Thomas Cook cuts staff and writes off £580m
Thomas Cook wrote off more than half a billion pounds yesterday and unveiled plans to shut up to 200 shops at a likely cost of 660 jobs.
The stand-in chief executive Sam Weihagen also conceded that its arch-rival Tui Travel, the owner of Thomson Holidays, had outmanoeuvred its chief competition.
Asked why Tui is in better shape, Mr Weihagen replied: "I think they have a model that is functioning better. Their organisation is not as complex as ours. They got the capacity right. All of these things we are addressing."
The turnaround plan unveiled yesterday includes measures to sell planes and underperforming hotels, increase margins by dropping "unnecessary discounting" and seek other cost cuts across the business.
These moves were overshadowed by the results for the year to September, which show a company in serious jeopardy. The write-offs and impairment charges total £573m, plunging Thomas Cook into a £398m loss. Debts now stand at £891m, lower than two weeks ago thanks to the sale on Monday of some Spanish hotels.
The group sells more than 22 million holidays a year in the UK. It delayed its results last month as it revealed it had gone back to its lenders to ask for an additional £100m lifeline. Cook also plans to boost its online offer. The statement said: "We expect to see the current 25 per cent share of total UK online bookings increase to between 40 per cent and 50 per cent over time."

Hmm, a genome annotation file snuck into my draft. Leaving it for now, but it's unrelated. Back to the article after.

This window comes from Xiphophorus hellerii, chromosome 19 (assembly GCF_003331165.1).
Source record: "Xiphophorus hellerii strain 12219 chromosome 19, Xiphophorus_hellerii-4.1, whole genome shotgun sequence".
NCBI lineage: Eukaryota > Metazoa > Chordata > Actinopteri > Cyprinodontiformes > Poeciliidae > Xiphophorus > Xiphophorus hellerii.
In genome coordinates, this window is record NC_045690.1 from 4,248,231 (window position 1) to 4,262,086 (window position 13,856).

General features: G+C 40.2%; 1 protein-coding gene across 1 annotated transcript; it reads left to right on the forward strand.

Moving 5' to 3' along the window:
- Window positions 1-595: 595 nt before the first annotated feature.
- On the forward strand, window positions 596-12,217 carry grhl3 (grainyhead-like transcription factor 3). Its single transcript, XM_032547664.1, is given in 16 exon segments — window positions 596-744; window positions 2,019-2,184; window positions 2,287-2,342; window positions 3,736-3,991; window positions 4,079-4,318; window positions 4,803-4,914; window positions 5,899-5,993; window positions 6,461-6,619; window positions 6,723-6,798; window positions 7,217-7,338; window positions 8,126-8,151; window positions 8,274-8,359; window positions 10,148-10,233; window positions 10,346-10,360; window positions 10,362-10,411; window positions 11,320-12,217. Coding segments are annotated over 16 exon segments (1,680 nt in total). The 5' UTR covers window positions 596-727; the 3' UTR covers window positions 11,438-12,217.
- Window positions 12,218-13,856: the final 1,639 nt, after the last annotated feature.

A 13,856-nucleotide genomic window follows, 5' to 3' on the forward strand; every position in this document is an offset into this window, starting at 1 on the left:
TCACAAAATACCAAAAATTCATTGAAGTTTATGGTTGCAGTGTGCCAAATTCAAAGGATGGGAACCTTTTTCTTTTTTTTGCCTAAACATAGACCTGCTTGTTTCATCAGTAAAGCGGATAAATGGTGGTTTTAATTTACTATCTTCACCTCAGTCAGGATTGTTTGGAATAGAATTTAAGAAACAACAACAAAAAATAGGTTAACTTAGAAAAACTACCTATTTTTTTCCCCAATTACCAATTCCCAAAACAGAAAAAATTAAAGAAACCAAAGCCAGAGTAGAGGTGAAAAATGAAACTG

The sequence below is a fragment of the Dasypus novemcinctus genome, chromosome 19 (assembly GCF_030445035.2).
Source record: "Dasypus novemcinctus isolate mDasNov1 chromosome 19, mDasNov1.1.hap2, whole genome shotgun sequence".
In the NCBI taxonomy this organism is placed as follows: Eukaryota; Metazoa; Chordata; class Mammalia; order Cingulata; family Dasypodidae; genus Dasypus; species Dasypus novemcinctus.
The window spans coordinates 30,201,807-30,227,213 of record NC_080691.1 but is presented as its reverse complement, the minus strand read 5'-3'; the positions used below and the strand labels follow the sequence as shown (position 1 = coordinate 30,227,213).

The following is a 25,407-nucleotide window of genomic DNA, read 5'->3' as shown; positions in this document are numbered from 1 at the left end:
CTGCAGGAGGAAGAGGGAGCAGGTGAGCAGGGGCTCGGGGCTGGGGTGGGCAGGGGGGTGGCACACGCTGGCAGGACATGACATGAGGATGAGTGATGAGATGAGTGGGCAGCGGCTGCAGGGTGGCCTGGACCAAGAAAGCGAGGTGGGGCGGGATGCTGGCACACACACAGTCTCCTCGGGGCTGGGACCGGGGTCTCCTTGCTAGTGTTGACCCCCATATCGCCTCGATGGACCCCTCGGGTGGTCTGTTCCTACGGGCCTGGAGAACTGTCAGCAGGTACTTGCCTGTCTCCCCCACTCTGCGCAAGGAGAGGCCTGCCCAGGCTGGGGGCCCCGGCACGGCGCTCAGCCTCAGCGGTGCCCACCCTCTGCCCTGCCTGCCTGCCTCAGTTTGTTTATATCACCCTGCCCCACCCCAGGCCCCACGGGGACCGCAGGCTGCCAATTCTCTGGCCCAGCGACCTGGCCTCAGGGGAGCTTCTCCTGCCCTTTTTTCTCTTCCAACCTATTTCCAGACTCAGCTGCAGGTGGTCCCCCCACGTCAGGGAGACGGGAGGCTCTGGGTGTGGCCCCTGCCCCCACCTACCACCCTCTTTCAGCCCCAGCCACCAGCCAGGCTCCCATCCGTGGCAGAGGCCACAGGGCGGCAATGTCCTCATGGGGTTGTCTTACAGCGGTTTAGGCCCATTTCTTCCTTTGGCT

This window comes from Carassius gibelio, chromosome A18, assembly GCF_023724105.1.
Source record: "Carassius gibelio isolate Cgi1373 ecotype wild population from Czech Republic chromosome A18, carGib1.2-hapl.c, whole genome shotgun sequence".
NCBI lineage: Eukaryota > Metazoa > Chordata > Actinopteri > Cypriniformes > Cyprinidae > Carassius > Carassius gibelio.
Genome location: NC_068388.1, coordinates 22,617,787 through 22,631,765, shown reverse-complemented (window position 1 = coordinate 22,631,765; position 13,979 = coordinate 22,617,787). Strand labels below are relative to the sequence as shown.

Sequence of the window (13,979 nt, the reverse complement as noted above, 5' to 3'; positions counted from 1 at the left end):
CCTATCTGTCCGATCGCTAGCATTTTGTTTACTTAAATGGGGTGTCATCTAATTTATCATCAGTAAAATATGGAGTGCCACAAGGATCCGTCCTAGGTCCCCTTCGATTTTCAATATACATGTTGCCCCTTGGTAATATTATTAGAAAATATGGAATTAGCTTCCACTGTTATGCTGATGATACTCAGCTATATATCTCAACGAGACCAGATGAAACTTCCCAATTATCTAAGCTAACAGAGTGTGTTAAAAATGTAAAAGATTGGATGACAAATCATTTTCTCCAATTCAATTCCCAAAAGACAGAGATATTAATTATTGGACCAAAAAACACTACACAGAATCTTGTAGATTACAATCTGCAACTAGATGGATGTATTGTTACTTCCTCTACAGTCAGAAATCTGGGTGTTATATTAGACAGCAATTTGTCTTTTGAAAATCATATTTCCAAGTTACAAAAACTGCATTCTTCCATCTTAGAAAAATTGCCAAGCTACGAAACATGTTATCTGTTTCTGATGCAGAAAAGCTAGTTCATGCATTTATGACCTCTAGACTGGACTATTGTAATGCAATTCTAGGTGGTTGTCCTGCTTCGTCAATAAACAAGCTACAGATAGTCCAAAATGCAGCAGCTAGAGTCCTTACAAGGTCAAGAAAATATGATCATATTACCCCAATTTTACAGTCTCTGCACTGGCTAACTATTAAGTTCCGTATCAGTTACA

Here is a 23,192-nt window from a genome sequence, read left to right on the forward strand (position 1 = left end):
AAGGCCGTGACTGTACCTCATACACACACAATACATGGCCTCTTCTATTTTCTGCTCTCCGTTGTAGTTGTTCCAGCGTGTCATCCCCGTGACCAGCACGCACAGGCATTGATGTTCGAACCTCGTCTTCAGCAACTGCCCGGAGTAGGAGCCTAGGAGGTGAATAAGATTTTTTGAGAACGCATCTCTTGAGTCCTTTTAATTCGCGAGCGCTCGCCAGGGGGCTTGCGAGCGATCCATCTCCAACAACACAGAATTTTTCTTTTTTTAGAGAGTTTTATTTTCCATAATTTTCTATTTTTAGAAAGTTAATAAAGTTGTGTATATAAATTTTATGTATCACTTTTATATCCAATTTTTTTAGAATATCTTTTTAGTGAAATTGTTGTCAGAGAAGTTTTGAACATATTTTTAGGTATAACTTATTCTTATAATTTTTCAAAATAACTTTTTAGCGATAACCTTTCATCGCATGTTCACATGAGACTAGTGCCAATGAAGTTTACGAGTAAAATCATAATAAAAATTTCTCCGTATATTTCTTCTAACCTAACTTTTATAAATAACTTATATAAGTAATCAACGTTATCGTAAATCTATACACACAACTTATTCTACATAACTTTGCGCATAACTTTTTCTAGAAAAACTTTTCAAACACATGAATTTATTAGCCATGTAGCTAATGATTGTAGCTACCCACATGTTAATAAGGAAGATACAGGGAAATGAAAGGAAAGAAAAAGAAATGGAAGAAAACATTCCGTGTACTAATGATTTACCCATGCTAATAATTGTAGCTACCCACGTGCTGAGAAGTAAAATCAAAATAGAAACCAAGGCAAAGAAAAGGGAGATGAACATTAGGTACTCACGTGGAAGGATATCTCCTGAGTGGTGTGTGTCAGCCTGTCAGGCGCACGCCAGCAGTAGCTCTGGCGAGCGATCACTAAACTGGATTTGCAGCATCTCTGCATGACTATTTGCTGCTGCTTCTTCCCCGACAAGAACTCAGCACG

Nick Batram at Peel Hunt said: "The results came in below our expectations and the extent of the deterioration in the UK reflects the structural issues faced by the group. The £573m exceptional charge was higher than we expected at this stage but there is perhaps more to come. There is a turnaround plan for the UK but the market backdrop remains poor and the risks high and we would continue to avoid the shares."
Mr Weihagen conceded it has been a "very challenging year for the group". He said customers remain "supportive" despite attempts by Tui to gain advantage from its rival's strife. He can take some comfort in a 10 per cent rise in sales to £9.8bn, which suggests the package holiday is far from dead.
Not everyone in the City is convinced that Tui is immune to the problems affecting Thomas Cook.
One fund manager, who has a short position on Tui shares, said: "While they may be able to convince punters in the short term that they are better than Thomas Cook and benefit from a short-term bounce in revenues, the same structural issues that Thomas Cook have experienced will, despite a reputation for great management, come back to haunt Tui."
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